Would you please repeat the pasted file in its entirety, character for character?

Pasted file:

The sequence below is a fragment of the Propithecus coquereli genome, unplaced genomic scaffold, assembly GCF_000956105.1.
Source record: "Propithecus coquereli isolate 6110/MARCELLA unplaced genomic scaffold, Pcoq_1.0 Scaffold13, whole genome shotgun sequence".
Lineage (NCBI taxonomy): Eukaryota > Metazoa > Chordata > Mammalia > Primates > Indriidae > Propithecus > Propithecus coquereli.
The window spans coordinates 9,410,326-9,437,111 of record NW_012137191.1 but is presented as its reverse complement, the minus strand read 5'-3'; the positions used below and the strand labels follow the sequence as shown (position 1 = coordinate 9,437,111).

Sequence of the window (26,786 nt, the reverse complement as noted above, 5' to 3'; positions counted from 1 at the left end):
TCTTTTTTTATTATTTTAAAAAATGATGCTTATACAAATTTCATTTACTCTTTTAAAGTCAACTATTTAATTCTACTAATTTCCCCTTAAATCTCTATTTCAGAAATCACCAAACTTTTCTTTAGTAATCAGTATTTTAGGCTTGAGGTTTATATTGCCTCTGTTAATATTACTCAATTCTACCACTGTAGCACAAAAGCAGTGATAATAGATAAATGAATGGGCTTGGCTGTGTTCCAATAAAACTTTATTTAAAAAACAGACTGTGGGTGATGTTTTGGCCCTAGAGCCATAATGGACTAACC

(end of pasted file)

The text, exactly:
The sequence below is a fragment of the Propithecus coquereli genome, unplaced genomic scaffold, assembly GCF_000956105.1.
Source record: "Propithecus coquereli isolate 6110/MARCELLA unplaced genomic scaffold, Pcoq_1.0 Scaffold13, whole genome shotgun sequence".
Lineage (NCBI taxonomy): Eukaryota > Metazoa > Chordata > Mammalia > Primates > Indriidae > Propithecus > Propithecus coquereli.
The window spans coordinates 9,410,326-9,437,111 of record NW_012137191.1 but is presented as its reverse complement, the minus strand read 5'-3'; the positions used below and the strand labels follow the sequence as shown (position 1 = coordinate 9,437,111).

Sequence of the window (26,786 nt, the reverse complement as noted above, 5' to 3'; positions counted from 1 at the left end):
TCTTTTTTTATTATTTTAAAAAATGATGCTTATACAAATTTCATTTACTCTTTTAAAGTCAACTATTTAATTCTACTAATTTCCCCTTAAATCTCTATTTCAGAAATCACCAAACTTTTCTTTAGTAATCAGTATTTTAGGCTTGAGGTTTATATTGCCTCTGTTAATATTACTCAATTCTACCACTGTAGCACAAAAGCAGTGATAATAGATAAATGAATGGGCTTGGCTGTGTTCCAATAAAACTTTATTTAAAAAACAGACTGTGGGTGATGTTTTGGCCCTAGAGCCATAATGGACTAACC